My point here is that when I talk about ‘visionary’ art (which I do a hell of a lot, I know, and not only in the context of ahem psychedelic improvised rock), I mean art that doesn’t presuppose an orderly knowable ‘tellable’ world — nor a tellable mind. I’d say Graves’s own mad autodidactic myth-history falls into this category, though his close contemporary Tolkien’s mostly doesn’t: Tolkien’s legendarium is supremely orderly, which geeks like, and his brilliant long novel, though a work of actual genius, is satisfying in (among others) the totally conventional sense of putting its heroes through escalating heck and restoring them to something like sense on the other side, wrapped up in a bow. As GRR Martin points out, Aragorn is a good ruler because he’s the titular returned king, and for no other reason, really; he represents a neat’n’tidy idea, and he never attains the particularly complexities of a human being because he never actually has to rule. Frodo and Sam, meanwhile, are more richly imagined figures, their humanity tested rather than their fitness for the role of ‘plucky heroes.’ They’re the ones who grow in the telling.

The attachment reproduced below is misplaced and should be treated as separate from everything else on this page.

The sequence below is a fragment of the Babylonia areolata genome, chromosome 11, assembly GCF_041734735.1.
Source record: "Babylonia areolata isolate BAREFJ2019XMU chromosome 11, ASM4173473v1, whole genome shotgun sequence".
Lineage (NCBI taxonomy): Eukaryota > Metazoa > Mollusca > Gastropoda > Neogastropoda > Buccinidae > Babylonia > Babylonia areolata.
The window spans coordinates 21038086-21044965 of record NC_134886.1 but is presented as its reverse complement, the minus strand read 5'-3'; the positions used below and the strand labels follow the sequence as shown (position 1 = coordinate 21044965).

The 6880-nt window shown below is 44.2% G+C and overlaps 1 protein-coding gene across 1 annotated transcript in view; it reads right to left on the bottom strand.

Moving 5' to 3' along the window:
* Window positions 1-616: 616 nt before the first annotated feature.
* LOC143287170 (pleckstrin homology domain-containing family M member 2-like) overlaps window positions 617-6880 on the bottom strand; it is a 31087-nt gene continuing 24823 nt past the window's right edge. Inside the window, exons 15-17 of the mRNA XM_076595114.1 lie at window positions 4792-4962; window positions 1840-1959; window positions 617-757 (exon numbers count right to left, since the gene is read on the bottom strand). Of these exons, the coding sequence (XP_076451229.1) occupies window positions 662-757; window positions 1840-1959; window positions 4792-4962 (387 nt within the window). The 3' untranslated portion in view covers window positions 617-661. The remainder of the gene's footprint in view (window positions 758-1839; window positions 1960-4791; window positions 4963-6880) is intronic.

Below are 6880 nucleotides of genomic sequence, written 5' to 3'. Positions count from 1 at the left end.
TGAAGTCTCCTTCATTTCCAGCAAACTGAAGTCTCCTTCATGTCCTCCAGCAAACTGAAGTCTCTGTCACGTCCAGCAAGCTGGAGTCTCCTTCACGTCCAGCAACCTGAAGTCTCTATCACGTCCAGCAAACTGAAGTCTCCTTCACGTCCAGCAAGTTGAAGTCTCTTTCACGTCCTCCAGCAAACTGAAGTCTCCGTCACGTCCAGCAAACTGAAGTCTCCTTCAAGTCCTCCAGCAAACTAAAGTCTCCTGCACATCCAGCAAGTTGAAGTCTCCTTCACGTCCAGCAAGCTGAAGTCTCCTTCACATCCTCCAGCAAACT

I’d say that Tolkien attains a dreamlike ‘visionary’ power at points in Lord of the Rings — Shelob’s lair, Moria, Minas Morgul, the doom of the Rohirrim — but his storyworld always snaps back into place afterward. Middle-Earth isn’t elastic like Graves’s ‘encoded patriarchal overthrow of authentic Triple-Goddess worship’ frame; part of the ‘adventurous expectancy’ (HPL’s term) in Graves’s Myths comes from the feeling that he might, on page 600, just start gibbering about Celtic paganism and never stop. The basic imaginative content is the opposite of definitive, not least since you (I) have no idea which of his goddamn endnotes (which take up at least half the book) he’s just made up whole cloth. Whereas Middle-Earth is or at any rate can be written down somewhere, safe and sound. (This is no deprecation of Tolkien or his creation.)